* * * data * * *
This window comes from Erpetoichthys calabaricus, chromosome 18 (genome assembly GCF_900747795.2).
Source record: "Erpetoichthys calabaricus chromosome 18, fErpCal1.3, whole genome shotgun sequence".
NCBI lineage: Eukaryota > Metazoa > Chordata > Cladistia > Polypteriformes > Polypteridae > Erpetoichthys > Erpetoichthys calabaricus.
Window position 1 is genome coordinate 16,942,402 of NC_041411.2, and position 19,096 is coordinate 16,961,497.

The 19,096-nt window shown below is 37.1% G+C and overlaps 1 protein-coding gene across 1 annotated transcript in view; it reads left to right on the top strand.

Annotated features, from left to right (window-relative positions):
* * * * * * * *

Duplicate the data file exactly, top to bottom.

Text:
This window comes from Erpetoichthys calabaricus, chromosome 18 (genome assembly GCF_900747795.2).
Source record: "Erpetoichthys calabaricus chromosome 18, fErpCal1.3, whole genome shotgun sequence".
NCBI lineage: Eukaryota > Metazoa > Chordata > Cladistia > Polypteriformes > Polypteridae > Erpetoichthys > Erpetoichthys calabaricus.
Window position 1 is genome coordinate 16,942,402 of NC_041411.2, and position 19,096 is coordinate 16,961,497.

The 19,096-nt window shown below is 37.1% G+C and overlaps 1 protein-coding gene across 1 annotated transcript in view; it reads left to right on the top strand.

Annotated features, from left to right (window-relative positions):